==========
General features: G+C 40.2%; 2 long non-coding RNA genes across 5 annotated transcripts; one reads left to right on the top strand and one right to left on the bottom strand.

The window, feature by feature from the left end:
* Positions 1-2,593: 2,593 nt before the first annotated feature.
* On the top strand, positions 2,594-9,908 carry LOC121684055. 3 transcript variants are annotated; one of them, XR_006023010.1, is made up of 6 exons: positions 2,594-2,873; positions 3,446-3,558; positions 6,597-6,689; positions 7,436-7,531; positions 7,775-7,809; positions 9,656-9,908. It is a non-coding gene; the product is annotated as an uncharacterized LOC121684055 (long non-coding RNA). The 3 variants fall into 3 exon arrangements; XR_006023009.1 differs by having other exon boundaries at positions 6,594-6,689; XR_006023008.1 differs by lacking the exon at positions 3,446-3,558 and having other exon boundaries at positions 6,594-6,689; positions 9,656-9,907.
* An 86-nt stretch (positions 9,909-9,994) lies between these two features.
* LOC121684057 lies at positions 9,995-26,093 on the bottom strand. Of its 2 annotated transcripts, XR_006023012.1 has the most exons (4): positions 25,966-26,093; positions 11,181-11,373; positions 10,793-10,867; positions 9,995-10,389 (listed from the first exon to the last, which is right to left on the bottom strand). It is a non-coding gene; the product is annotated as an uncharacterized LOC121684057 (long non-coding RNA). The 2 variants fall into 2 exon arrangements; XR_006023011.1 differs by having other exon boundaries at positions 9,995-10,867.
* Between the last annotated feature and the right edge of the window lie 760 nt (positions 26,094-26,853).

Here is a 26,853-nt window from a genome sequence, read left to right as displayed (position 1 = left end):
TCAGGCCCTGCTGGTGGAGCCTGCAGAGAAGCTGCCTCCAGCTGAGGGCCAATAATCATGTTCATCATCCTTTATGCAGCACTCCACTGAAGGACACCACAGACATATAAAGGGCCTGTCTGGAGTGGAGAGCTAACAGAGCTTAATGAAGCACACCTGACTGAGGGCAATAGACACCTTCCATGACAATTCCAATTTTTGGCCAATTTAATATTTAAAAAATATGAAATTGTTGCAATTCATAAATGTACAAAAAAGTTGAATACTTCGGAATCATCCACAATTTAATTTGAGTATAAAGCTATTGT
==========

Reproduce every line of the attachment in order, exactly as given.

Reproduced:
General features: G+C 40.2%; 2 long non-coding RNA genes across 5 annotated transcripts; one reads left to right on the top strand and one right to left on the bottom strand.

The window, feature by feature from the left end:
* Positions 1-2,593: 2,593 nt before the first annotated feature.
* On the top strand, positions 2,594-9,908 carry LOC121684055. 3 transcript variants are annotated; one of them, XR_006023010.1, is made up of 6 exons: positions 2,594-2,873; positions 3,446-3,558; positions 6,597-6,689; positions 7,436-7,531; positions 7,775-7,809; positions 9,656-9,908. It is a non-coding gene; the product is annotated as an uncharacterized LOC121684055 (long non-coding RNA). The 3 variants fall into 3 exon arrangements; XR_006023009.1 differs by having other exon boundaries at positions 6,594-6,689; XR_006023008.1 differs by lacking the exon at positions 3,446-3,558 and having other exon boundaries at positions 6,594-6,689; positions 9,656-9,907.
* An 86-nt stretch (positions 9,909-9,994) lies between these two features.
* LOC121684057 lies at positions 9,995-26,093 on the bottom strand. Of its 2 annotated transcripts, XR_006023012.1 has the most exons (4): positions 25,966-26,093; positions 11,181-11,373; positions 10,793-10,867; positions 9,995-10,389 (listed from the first exon to the last, which is right to left on the bottom strand). It is a non-coding gene; the product is annotated as an uncharacterized LOC121684057 (long non-coding RNA). The 2 variants fall into 2 exon arrangements; XR_006023011.1 differs by having other exon boundaries at positions 9,995-10,867.
* Between the last annotated feature and the right edge of the window lie 760 nt (positions 26,094-26,853).

Here is a 26,853-nt window from a genome sequence, read left to right as displayed (position 1 = left end):
TCAGGCCCTGCTGGTGGAGCCTGCAGAGAAGCTGCCTCCAGCTGAGGGCCAATAATCATGTTCATCATCCTTTATGCAGCACTCCACTGAAGGACACCACAGACATATAAAGGGCCTGTCTGGAGTGGAGAGCTAACAGAGCTTAATGAAGCACACCTGACTGAGGGCAATAGACACCTTCCATGACAATTCCAATTTTTGGCCAATTTAATATTTAAAAAATATGAAATTGTTGCAATTCATAAATGTACAAAAAAGTTGAATACTTCGGAATCATCCACAATTTAATTTGAGTATAAAGCTATTGT